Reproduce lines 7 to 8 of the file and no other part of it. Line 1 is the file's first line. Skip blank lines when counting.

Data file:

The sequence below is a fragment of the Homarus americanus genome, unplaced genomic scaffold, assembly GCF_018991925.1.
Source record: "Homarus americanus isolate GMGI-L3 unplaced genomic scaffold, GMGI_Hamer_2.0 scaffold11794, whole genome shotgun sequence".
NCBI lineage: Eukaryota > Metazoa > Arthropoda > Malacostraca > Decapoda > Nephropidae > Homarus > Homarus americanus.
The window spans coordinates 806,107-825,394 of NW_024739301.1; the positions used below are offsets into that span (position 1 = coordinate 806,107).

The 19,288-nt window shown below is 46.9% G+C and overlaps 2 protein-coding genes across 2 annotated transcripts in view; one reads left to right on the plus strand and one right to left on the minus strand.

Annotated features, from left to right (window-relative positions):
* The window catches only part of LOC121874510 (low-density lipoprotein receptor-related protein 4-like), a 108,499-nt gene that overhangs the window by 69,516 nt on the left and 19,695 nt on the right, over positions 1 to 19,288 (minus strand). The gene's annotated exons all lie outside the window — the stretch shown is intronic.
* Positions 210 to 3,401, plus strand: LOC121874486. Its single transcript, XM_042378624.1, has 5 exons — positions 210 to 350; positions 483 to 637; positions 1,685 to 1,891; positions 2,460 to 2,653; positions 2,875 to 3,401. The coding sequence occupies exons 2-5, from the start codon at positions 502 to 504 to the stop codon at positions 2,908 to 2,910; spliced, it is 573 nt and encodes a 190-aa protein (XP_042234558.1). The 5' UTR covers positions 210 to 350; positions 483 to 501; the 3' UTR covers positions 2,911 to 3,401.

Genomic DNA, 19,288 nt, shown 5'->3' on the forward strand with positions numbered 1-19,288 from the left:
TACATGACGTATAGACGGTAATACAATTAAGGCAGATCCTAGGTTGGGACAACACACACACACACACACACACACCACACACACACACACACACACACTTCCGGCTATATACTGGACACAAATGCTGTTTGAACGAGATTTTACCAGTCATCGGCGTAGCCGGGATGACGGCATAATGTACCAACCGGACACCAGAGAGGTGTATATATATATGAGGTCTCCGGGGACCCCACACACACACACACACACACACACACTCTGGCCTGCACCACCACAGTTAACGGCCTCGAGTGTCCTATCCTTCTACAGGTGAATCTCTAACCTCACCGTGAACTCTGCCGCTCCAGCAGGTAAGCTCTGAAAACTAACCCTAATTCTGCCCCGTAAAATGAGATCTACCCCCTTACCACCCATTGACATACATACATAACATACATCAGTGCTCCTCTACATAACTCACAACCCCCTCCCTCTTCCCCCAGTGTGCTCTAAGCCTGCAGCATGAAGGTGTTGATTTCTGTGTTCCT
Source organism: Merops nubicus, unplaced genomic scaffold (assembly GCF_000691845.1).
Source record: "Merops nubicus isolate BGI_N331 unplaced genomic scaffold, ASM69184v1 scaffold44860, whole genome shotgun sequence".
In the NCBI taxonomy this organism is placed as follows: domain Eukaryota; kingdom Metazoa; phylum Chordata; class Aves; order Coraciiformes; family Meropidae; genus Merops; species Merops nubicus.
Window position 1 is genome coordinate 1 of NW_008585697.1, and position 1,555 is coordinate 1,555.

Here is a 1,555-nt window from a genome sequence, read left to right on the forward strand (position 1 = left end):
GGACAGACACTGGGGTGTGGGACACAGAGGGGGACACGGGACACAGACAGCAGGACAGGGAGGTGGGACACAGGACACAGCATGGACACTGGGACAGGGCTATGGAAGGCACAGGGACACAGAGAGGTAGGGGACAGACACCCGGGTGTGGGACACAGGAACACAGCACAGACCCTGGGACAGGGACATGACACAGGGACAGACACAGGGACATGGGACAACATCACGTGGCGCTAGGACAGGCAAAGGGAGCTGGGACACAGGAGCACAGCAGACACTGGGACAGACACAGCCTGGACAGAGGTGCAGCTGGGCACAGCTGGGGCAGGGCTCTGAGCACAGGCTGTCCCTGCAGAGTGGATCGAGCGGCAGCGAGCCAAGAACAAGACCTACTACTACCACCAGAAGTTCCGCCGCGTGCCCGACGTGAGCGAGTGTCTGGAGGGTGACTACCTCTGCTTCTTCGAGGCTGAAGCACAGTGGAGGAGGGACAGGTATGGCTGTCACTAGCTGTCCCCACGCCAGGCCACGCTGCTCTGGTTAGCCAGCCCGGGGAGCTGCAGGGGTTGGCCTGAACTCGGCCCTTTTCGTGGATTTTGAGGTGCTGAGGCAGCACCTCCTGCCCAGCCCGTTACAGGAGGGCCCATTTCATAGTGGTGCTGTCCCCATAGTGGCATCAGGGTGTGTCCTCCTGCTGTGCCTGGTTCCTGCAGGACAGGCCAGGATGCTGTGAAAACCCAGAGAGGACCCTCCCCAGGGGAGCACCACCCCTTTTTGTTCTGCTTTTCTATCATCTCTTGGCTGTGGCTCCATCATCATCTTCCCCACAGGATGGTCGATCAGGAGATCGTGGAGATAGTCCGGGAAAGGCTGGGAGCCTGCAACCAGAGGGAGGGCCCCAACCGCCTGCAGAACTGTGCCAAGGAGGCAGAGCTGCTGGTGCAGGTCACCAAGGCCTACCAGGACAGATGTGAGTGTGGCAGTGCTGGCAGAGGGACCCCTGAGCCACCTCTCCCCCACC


* The window catches only part of LOC121874510 (low-density lipoprotein receptor-related protein 4-like), a 108,499-nt gene that overhangs the window by 69,516 nt on the left and 19,695 nt on the right, over positions 1 to 19,288 (minus strand). The gene's annotated exons all lie outside the window — the stretch shown is intronic.
* Positions 210 to 3,401, plus strand: LOC121874486. Its single transcript, XM_042378624.1, has 5 exons — positions 210 to 350; positions 483 to 637; positions 1,685 to 1,891; positions 2,460 to 2,653; positions 2,875 to 3,401. The coding sequence occupies exons 2-5, from the start codon at positions 502 to 504 to the stop codon at positions 2,908 to 2,910; spliced, it is 573 nt and encodes a 190-aa protein (XP_042234558.1). The 5' UTR covers positions 210 to 350; positions 483 to 501; the 3' UTR covers positions 2,911 to 3,401.